Sentieo was an early adopter of Slack. As a global company with 170 employees across several offices and time zones, we immediately saw the value of Slack “channels,” or topic-centric communication venues that are a place for instant internal discussions, updates, file-sharing, and even new employee onboarding (see our current openings).
Naturally, we were very intrigued by the Slack S-1 filing (see here). Below are the Sentieo-powered annotations we made as we read through the document.
The company explains what it does in two areas: Slack is where “work happens,” but it also replaces work email.
We also noted the tried-and-true “freemium” business model; the company has both free and paid plans. Slack has over 600,000 customers, 88,000 of which pay for the software. The typical user spends nine hours connected to Slack and over 90 minutes being active on the platform:
We completely agree with the benefits they list below, because we’ve seen the results in our own organization: increased engagement, valuable integration, better communication, and a running archive.
We are not alone in our Slack fandom: 87% of surveyed users agreed with us.
As for market positioning, while Slack lists several factors that help the business, we think that the focus, early lead, network effects, and switching costs (in our words) are key.
Slack’s growth strategy seems like “Business 101” — more customers, more business from existing customers, and more integrations (which make the product stickier).
Just like us, Slack is investing heavily in AI/machine learning, search, and other advanced technologies to improve workflows.
Revenue and revenue growth are absolutely spectacular. Slack went from an already sizable base of $105 mm in FYE Jan 2017 to over $400 mm in FYE Jan 2019. While the revenue quadrupling in two years is impressive, we also see gross profit going up 4x, and losses at the EBIT level flatlined over this time period. This indicates that Slack is scaling very well (in contrast to other recent S-1 filers and IPOs where losses have been growing with revenues).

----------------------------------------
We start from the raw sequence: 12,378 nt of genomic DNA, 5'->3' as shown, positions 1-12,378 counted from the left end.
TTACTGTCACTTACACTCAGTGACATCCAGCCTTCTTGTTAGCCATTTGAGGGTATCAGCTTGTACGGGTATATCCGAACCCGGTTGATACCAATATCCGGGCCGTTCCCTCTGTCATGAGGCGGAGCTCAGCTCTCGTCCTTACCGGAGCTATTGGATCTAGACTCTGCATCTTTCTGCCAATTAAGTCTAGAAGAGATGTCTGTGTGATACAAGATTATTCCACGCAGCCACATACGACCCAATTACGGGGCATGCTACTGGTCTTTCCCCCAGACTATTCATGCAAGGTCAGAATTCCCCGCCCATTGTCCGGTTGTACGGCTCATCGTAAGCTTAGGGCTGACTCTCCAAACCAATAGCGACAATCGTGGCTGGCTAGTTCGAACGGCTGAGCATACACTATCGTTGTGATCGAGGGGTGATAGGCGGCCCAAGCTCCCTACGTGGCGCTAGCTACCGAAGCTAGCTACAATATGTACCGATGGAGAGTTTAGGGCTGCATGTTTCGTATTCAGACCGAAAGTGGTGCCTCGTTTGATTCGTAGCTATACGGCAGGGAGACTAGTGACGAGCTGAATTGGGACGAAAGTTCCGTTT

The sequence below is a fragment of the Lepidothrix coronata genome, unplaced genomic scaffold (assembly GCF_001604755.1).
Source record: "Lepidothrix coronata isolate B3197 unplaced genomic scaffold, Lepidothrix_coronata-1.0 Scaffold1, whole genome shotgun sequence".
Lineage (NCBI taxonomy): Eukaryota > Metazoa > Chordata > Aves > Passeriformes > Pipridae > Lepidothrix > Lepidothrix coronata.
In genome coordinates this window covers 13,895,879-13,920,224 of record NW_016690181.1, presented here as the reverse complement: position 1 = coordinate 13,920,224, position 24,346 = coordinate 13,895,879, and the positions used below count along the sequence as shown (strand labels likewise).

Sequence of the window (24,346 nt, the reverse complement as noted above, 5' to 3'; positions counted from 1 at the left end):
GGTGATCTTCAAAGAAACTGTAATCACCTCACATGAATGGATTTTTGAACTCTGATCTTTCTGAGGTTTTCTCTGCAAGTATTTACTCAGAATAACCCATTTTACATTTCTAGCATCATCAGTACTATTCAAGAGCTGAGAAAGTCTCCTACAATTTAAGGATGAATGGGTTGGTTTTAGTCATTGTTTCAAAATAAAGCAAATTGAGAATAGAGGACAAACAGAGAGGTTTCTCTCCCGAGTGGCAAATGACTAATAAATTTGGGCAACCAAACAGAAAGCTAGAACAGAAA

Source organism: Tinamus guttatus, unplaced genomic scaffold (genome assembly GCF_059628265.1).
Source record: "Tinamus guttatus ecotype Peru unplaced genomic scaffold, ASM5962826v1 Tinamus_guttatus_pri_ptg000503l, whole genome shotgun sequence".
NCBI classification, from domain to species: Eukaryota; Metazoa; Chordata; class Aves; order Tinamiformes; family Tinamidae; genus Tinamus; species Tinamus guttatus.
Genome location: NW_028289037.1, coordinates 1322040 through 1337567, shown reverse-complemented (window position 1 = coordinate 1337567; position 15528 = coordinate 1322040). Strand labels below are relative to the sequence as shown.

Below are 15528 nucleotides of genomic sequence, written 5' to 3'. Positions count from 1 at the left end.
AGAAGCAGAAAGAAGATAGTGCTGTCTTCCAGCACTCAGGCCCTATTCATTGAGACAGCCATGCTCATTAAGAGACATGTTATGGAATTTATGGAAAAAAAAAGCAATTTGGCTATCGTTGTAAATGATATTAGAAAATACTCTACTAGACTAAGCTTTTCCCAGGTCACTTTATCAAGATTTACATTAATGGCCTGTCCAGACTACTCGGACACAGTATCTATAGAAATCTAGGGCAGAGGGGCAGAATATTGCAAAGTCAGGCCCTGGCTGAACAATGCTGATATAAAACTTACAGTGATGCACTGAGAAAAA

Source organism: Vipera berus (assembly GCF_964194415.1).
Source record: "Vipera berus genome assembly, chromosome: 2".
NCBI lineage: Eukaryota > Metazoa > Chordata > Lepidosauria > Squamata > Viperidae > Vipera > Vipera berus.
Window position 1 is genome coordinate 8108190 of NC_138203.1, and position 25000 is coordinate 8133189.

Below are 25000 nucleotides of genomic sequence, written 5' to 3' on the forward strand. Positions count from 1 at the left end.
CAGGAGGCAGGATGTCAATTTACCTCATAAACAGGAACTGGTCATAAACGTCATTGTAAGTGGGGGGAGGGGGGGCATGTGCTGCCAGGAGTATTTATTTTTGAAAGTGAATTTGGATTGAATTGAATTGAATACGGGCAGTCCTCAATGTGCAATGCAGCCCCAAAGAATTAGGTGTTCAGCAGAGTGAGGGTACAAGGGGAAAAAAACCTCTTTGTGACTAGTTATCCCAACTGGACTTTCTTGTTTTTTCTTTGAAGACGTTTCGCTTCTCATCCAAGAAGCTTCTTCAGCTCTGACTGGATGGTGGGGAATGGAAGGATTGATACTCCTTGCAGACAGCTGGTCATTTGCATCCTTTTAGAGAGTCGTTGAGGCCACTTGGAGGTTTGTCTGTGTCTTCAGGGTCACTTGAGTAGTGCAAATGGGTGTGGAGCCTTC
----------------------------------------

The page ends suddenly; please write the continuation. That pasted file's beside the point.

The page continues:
Slack’s operating metrics are also going in the correct direction: paid users growing, large paid users growing, and net dollar retention comfortably over 100% (meaning that Slack is growing its revenue from retained accounts).
Related to this, the company provides a great annual cohort graphic.
The quarterly metrics reveal absolutely no seasonality in revenues. It’s growth, growth, growth!
Slack does both custom and standard third-party integrations with other tools. This, in our view and experience, is critical to Slack’s “centrality” within a business.
Slack lists personnel as a Risk Factor:
Slack’s corporate governance disclosures show a structure similar to other recent tech IPOs: supervoting stock, staggered board, and others.
Analysts doing the work on the offering need to consider the disclosure that the offering would have been an equity award trigger event (page 90) and the subsequent events on page F-37. (Yes, we did read the whole filing).
Since the company is doing a direct listing (like Google did) vs. a traditional underwritten IPO, AND there has been a secondary private market in the shares for years, we appreciate that the company included pricing and volume data.
The company has over $600 mn in cash/bonds, and went as far as a Series H-1 in funding, raising almost $1.4 bn.
Current shareholders table:
One final interesting tidbit: due to Board affiliation, payment processor Square Inc. is considered a Related Party. Square is paying Slack $230,400 for the current year.
Searching Square’s 10-K Business Description section (for Sentieo users: in:10k:BSN employees), we see that Square has 3,349 employees but also uses contractors. To ball-park the number, this indicates a price of $69/employee/year (about 50% off from the $150/year/employee for the more expensive Plus plan listed on the Slack website currently).
If you are interested in learning how Sentieo can make you more productive, please get in touch with us.